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Silenced by any means

Updated December 12, 2017

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FAMILY and members of civil society protest against the enforced disappearance of human rights activist Raza Khan at the Lahore Press Club.—Arif Ali / White Star
FAMILY and members of civil society protest against the enforced disappearance of human rights activist Raza Khan at the Lahore Press Club.—Arif Ali / White Star

LAHORE: We've seen them holding up placards around the rim of old Liberty Chowk shouting slogans, or organising talks and lectures by professors, poets and artists across the city; heard them share their ideas for peaceful coexistence and an emancipatory vision for society. But when you see civil society activists campaigning for the release of one of their own, it is a sight so pitiable and terrifying that it leaves one numb with shock. If activists are no longer safe in their own homes, would it, perhaps, be better to cow down, be silent like ‘they’ want you to?

“But we will not be silenced,” Sarah Suhail, a lawyer and activist, announces at a press conference organised last Friday to demand the return of Raza Khan, a civil society activist who went missing from his apartment on Dec 2. As activists from a broad spectrum of concerns take turns to condemn Raza’s enforced disappearance, a steely sense of resolve settles upon them. “We will use every single platform we have available to agitate and raise a voice for our friend,” says Diep Syeda, another well-known activist from Lahore.

The missing man’s brother shares his pain and a plea for his release. He is interrupted by a journalist who says that where there is fire, there is smoke. Surely there must have been something suspicious about having connections with India, he suggests.

There are many social entrepreneurs and activists who join civil society groups hoping for some form of social and economic mobility, says Raheemul Haq, a friend of Raza’s and an activist who’s worked alongside him for quite some time. “But Raza was not like that.”

Raza, who is approaching his 40s, hails from a village near Kasur where his father is a mid-level farmer. One of his nephews shares that his family always talks about the time when Raza, as a student, won second position in all of Kasur district for Urdu calligraphy. “Everyone talks about what an intelligent and diligent student he was,” the nephew says.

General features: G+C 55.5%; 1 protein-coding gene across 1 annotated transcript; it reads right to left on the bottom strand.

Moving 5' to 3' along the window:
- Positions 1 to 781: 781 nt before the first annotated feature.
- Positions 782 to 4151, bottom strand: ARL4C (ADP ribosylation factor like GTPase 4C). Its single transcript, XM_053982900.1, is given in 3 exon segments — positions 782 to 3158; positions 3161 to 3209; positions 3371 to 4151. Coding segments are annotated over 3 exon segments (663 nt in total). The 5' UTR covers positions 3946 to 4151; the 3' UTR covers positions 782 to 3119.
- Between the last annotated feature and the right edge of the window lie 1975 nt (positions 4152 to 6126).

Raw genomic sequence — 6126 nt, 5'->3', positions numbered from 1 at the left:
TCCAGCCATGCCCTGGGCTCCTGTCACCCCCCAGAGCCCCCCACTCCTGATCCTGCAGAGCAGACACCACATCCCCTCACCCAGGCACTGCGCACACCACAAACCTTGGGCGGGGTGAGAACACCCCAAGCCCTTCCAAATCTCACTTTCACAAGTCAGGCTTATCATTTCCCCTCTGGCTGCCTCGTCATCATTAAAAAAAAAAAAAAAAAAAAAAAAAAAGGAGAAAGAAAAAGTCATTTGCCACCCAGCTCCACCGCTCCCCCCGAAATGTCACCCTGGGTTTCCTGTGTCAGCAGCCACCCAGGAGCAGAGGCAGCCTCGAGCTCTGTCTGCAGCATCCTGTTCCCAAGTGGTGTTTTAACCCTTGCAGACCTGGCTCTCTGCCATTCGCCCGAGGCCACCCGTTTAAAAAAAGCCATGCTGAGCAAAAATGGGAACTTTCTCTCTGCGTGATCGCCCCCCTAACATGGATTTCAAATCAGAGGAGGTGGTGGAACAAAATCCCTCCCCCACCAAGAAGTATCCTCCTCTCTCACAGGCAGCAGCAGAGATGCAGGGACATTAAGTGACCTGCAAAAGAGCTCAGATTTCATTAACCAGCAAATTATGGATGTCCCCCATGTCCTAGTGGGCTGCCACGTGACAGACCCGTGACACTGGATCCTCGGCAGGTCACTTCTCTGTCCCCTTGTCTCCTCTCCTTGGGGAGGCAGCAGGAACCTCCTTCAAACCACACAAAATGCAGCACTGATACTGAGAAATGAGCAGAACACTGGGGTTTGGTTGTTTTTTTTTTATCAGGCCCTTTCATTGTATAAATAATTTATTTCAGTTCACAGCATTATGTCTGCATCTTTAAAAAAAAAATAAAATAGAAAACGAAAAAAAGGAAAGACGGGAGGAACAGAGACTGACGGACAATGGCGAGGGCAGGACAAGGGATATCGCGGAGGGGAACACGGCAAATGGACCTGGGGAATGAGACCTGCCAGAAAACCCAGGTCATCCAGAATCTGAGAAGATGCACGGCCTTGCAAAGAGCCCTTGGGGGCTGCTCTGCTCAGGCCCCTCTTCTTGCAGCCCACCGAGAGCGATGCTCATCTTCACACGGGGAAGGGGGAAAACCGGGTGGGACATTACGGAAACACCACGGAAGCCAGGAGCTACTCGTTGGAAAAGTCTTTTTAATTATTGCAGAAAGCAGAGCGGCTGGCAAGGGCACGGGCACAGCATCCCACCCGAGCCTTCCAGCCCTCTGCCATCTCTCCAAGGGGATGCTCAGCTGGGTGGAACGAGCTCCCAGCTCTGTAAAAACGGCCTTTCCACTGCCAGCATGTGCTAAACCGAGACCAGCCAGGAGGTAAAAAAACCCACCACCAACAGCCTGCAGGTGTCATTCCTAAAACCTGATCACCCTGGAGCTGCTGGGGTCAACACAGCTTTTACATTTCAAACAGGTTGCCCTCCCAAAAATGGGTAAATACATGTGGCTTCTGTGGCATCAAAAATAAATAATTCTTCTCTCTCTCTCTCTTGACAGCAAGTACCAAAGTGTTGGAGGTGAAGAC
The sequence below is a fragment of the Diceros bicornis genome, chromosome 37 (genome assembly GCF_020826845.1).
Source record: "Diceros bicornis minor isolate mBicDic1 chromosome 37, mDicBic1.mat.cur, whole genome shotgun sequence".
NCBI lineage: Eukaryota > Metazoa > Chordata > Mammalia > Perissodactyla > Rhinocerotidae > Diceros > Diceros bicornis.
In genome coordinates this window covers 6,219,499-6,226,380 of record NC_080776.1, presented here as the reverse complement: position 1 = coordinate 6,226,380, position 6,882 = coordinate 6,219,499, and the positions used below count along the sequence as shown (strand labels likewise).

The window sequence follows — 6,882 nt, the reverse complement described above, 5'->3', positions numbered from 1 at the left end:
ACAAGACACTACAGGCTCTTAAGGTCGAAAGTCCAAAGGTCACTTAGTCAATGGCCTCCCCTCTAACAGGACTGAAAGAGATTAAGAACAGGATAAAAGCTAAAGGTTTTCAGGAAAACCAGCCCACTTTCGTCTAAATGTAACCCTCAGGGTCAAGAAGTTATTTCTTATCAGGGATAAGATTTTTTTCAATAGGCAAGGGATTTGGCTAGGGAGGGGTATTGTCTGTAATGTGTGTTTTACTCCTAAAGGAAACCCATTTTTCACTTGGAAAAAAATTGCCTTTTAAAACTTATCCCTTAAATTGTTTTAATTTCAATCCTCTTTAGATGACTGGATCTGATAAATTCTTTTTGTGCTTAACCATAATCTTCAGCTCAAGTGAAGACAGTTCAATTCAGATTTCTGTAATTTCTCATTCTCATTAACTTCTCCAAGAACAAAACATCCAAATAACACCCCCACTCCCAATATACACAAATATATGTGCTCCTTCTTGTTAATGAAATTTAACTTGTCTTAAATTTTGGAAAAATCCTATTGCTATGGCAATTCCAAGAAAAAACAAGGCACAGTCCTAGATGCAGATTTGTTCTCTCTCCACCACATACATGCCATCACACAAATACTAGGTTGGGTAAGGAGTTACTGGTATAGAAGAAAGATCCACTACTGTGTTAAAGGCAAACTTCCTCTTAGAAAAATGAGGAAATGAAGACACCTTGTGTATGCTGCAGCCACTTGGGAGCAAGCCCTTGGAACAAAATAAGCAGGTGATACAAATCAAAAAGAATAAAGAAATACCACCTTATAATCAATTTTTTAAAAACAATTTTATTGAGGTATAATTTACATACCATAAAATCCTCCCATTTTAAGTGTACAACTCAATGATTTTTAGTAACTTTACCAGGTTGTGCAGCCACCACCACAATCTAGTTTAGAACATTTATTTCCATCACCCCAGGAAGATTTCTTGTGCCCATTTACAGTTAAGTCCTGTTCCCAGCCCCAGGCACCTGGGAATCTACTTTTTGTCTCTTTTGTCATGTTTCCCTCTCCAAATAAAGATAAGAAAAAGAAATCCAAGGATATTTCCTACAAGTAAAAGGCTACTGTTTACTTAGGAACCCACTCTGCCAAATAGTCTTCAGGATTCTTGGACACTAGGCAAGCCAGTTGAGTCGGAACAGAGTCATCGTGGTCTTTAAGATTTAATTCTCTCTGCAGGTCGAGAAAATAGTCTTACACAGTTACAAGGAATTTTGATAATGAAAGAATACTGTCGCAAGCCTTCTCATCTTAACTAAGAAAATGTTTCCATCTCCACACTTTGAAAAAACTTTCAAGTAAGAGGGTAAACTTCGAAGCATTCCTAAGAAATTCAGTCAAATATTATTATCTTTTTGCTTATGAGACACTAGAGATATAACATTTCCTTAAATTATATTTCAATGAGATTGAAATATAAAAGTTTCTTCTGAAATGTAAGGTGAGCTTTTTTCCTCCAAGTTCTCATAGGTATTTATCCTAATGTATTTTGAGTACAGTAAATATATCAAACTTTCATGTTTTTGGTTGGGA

Raza left his home in 2002 and came to Lahore after completing his Intermediate studies. He worked at pharmacies to support himself, educated himself about politics, and continued further education on his own. “In a way, he represents the lower-middle class bachelor who arrives in Lahore looking for work and sustenance and develops a consciousness about politics. His is a story many can relate to,” says Raheem.

Raza was the general secretary of the Pakistan Tehreek-i-Insaf’s Punjab youth wing during the 2009 ‘lawyers movement’. His younger brother, Hamid Nasir, says that Raza was a fiery activist who believed in democracy and power to the people. While he left the PTI later for ideological reasons, he never stopped working for a progressive and peaceful society. He completed his bachelor’s degree privately and got himself enrolled in evening classes at the Punjab University’s Master’s in Gender Studies.

His colleague and friend Aroon Arthur shares that Raza had been mapping the Lahore Canal for the past two weeks for a project the Punjab Horticultural Authority had given them to decorate the canal around spring 2018. The contract for the beautification of the canal in spring next year was given to the Awami Art Collective, an initiative of which Raza was a part. “None of this was NGO work,” explains Raheem. “These were initiatives that we started with our own funds. Raza was a whole-timer in that way.”

As convener of Aaghaz-e-Dosti, a platform to further the cause of peace between India and Pakistan, Raza was involved in collecting paintings and letters drawn up by schoolchildren around the themes of peace and coexistence. The paintings were published in calendar form.

He was also involved in activism in Kasur, over the Orange Line Metro Train issue, and was trying to convince the government to adopt a plan for urban forests. In 2015, Raza was at the vigil at Liberty Chowk to mark the death anniversary of ex-governor Salmaan Taseer when some hooligans beat them up. Raza was involved in several programmes of community uplift, Raheem continues, “he was never greedy. He was an activist through and through.”

Lawyers present on the panel cite the Constitutional provisions protecting civil rights. The plea is as heart-rending as it is desperate. Raza is the seventh civil society activist to go missing from his home this year. While the six activists who were picked up earlier this year returned to their homes within two months, there is a general feeling now is that perhaps enough is enough. On Facebook and Twitter, there is talk of a recent crackdown on multiple pages celebrating the diversity of association, thought and expression in the country. Many pages have been shut down while their moderators have been threatened.

“We protest against the prevailing environment of fear, silencing and coercion. We request the government to take note and do something,” reads the press release circulated among journalists.

An activist turns to me and says in an assuring tone: “We are idealists. We will not cede space. We will not be silenced.”

Published in Dawn, December 12th, 2017

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